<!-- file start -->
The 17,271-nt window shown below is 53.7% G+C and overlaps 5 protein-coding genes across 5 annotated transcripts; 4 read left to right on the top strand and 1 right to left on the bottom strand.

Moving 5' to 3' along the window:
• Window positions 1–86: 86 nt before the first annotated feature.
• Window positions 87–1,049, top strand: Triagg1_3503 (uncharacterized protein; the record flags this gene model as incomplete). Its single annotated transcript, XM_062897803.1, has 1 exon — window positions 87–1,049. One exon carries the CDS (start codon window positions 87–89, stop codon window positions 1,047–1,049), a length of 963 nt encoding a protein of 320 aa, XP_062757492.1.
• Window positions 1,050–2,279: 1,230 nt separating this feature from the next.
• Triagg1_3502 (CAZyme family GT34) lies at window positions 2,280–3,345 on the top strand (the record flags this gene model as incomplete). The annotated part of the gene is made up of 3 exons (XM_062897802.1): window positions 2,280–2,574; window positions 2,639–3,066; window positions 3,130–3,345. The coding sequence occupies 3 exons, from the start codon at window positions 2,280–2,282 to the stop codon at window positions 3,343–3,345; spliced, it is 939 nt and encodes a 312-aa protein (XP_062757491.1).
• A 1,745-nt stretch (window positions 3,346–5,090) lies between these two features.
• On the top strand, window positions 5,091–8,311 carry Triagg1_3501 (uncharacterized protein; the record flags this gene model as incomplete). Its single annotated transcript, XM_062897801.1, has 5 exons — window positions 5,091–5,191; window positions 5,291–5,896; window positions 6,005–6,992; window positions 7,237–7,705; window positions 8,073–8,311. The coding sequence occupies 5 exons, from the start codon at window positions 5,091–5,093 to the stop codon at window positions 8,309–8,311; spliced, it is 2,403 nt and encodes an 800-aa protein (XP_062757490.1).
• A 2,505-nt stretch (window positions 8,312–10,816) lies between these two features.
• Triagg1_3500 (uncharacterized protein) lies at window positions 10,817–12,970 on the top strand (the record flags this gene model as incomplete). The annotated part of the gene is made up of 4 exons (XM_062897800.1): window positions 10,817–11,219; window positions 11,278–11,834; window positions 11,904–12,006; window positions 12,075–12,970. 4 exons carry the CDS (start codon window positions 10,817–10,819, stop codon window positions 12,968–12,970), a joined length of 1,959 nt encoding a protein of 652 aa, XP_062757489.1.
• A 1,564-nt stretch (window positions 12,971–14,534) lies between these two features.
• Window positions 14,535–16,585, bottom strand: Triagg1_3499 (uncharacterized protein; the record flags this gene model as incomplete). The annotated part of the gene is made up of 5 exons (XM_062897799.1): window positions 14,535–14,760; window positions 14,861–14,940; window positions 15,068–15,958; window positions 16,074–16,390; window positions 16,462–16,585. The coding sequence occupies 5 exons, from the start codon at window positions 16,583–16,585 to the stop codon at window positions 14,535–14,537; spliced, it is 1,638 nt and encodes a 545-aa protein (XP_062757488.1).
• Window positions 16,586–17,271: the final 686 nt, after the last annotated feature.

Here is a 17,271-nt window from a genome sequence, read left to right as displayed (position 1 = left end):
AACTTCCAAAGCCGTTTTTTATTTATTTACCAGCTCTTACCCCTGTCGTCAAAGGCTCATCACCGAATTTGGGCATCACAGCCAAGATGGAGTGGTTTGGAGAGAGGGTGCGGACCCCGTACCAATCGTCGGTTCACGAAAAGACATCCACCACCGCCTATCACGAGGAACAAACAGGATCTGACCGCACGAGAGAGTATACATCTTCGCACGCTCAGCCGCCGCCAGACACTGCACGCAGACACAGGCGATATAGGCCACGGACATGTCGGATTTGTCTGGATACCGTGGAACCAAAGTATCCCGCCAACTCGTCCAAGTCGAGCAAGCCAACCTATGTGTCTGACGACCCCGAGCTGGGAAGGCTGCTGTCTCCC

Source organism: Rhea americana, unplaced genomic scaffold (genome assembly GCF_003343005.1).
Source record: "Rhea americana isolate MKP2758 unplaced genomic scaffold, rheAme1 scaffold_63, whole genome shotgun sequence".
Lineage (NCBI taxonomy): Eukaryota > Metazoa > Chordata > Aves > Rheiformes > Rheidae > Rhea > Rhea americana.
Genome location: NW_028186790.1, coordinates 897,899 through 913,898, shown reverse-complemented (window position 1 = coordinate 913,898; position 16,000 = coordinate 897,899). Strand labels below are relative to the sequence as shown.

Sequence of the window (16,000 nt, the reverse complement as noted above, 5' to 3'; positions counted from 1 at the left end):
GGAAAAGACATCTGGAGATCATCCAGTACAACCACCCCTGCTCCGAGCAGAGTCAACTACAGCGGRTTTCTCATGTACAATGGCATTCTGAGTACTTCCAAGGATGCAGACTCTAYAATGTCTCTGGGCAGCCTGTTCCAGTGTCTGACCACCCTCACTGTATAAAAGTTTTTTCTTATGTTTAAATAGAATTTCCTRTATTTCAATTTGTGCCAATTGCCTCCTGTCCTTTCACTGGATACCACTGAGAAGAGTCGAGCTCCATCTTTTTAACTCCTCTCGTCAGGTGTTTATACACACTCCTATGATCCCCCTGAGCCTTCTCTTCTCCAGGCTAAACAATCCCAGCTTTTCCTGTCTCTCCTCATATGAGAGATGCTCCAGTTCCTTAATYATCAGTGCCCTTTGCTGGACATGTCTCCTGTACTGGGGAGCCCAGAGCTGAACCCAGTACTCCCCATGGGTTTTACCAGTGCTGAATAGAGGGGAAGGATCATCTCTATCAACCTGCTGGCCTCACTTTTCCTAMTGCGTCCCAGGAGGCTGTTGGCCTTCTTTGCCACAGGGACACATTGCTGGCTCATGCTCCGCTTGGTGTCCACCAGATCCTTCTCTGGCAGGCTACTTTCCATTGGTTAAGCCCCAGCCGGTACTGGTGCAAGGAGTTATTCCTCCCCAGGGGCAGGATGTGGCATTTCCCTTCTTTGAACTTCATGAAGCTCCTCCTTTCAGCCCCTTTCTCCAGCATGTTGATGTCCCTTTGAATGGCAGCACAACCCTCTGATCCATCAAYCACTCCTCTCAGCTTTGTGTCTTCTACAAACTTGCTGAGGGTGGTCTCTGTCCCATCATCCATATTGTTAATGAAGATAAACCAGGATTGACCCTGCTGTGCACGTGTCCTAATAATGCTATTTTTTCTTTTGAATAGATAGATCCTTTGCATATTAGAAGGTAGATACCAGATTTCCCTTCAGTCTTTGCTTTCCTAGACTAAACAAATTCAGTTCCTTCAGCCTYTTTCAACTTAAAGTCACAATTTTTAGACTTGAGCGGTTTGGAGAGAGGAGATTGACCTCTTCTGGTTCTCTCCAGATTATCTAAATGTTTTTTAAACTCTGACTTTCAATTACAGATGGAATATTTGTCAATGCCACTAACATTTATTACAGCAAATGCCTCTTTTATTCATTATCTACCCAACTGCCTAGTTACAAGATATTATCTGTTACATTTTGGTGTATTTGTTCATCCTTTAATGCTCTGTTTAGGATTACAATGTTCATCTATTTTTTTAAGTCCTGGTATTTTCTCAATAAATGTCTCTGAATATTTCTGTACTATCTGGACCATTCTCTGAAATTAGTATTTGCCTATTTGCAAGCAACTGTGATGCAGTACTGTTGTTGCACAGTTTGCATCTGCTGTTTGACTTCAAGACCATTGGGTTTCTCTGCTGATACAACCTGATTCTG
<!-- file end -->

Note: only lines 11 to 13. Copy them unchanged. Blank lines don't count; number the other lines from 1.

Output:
• A 1,564-nt stretch (window positions 12,971–14,534) lies between these two features.
• Window positions 14,535–16,585, bottom strand: Triagg1_3499 (uncharacterized protein; the record flags this gene model as incomplete). The annotated part of the gene is made up of 5 exons (XM_062897799.1): window positions 14,535–14,760; window positions 14,861–14,940; window positions 15,068–15,958; window positions 16,074–16,390; window positions 16,462–16,585. The coding sequence occupies 5 exons, from the start codon at window positions 16,583–16,585 to the stop codon at window positions 14,535–14,537; spliced, it is 1,638 nt and encodes a 545-aa protein (XP_062757488.1).
• Window positions 16,586–17,271: the final 686 nt, after the last annotated feature.